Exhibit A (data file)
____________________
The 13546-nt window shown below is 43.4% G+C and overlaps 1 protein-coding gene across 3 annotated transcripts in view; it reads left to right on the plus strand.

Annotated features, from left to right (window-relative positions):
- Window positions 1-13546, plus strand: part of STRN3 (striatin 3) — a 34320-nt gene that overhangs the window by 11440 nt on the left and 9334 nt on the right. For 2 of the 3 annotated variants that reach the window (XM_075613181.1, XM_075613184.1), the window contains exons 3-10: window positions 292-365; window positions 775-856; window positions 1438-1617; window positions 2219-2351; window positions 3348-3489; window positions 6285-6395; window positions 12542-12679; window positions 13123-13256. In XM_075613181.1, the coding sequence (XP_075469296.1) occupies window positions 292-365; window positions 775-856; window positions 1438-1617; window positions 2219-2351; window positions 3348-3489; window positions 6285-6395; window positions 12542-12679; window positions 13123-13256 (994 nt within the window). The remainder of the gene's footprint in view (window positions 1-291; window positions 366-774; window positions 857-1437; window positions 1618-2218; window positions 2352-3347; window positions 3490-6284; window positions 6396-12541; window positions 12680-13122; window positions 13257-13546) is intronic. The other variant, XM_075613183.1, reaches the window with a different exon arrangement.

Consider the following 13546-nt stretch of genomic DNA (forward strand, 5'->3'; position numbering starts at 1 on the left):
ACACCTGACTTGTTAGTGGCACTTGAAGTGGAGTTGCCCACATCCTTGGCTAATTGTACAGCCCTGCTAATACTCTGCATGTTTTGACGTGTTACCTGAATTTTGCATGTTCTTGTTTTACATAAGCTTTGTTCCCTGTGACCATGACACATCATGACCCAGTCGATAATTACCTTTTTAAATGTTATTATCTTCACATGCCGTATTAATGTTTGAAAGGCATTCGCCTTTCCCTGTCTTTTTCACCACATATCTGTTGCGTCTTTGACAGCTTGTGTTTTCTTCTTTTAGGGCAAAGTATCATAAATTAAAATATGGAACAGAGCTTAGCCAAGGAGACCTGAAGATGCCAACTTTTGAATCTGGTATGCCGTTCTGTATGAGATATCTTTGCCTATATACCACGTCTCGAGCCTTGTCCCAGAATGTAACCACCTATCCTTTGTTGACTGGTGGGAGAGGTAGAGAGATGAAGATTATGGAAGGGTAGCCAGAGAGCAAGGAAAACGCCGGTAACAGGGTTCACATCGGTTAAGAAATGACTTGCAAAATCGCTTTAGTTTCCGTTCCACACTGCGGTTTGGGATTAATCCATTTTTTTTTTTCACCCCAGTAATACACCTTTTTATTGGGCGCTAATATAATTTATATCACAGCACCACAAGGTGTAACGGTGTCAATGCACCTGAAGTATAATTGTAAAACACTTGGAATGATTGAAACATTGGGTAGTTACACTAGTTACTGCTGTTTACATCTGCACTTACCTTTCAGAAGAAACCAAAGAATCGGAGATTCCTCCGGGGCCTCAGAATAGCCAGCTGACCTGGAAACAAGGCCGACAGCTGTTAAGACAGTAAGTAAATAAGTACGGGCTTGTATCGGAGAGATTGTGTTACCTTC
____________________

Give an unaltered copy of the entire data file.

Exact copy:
The 13546-nt window shown below is 43.4% G+C and overlaps 1 protein-coding gene across 3 annotated transcripts in view; it reads left to right on the plus strand.

Annotated features, from left to right (window-relative positions):
- Window positions 1-13546, plus strand: part of STRN3 (striatin 3) — a 34320-nt gene that overhangs the window by 11440 nt on the left and 9334 nt on the right. For 2 of the 3 annotated variants that reach the window (XM_075613181.1, XM_075613184.1), the window contains exons 3-10: window positions 292-365; window positions 775-856; window positions 1438-1617; window positions 2219-2351; window positions 3348-3489; window positions 6285-6395; window positions 12542-12679; window positions 13123-13256. In XM_075613181.1, the coding sequence (XP_075469296.1) occupies window positions 292-365; window positions 775-856; window positions 1438-1617; window positions 2219-2351; window positions 3348-3489; window positions 6285-6395; window positions 12542-12679; window positions 13123-13256 (994 nt within the window). The remainder of the gene's footprint in view (window positions 1-291; window positions 366-774; window positions 857-1437; window positions 1618-2218; window positions 2352-3347; window positions 3490-6284; window positions 6396-12541; window positions 12680-13122; window positions 13257-13546) is intronic. The other variant, XM_075613183.1, reaches the window with a different exon arrangement.

Consider the following 13546-nt stretch of genomic DNA (forward strand, 5'->3'; position numbering starts at 1 on the left):
ACACCTGACTTGTTAGTGGCACTTGAAGTGGAGTTGCCCACATCCTTGGCTAATTGTACAGCCCTGCTAATACTCTGCATGTTTTGACGTGTTACCTGAATTTTGCATGTTCTTGTTTTACATAAGCTTTGTTCCCTGTGACCATGACACATCATGACCCAGTCGATAATTACCTTTTTAAATGTTATTATCTTCACATGCCGTATTAATGTTTGAAAGGCATTCGCCTTTCCCTGTCTTTTTCACCACATATCTGTTGCGTCTTTGACAGCTTGTGTTTTCTTCTTTTAGGGCAAAGTATCATAAATTAAAATATGGAACAGAGCTTAGCCAAGGAGACCTGAAGATGCCAACTTTTGAATCTGGTATGCCGTTCTGTATGAGATATCTTTGCCTATATACCACGTCTCGAGCCTTGTCCCAGAATGTAACCACCTATCCTTTGTTGACTGGTGGGAGAGGTAGAGAGATGAAGATTATGGAAGGGTAGCCAGAGAGCAAGGAAAACGCCGGTAACAGGGTTCACATCGGTTAAGAAATGACTTGCAAAATCGCTTTAGTTTCCGTTCCACACTGCGGTTTGGGATTAATCCATTTTTTTTTTTCACCCCAGTAATACACCTTTTTATTGGGCGCTAATATAATTTATATCACAGCACCACAAGGTGTAACGGTGTCAATGCACCTGAAGTATAATTGTAAAACACTTGGAATGATTGAAACATTGGGTAGTTACACTAGTTACTGCTGTTTACATCTGCACTTACCTTTCAGAAGAAACCAAAGAATCGGAGATTCCTCCGGGGCCTCAGAATAGCCAGCTGACCTGGAAACAAGGCCGACAGCTGTTAAGACAGTAAGTAAATAAGTACGGGCTTGTATCGGAGAGATTGTGTTACCTTC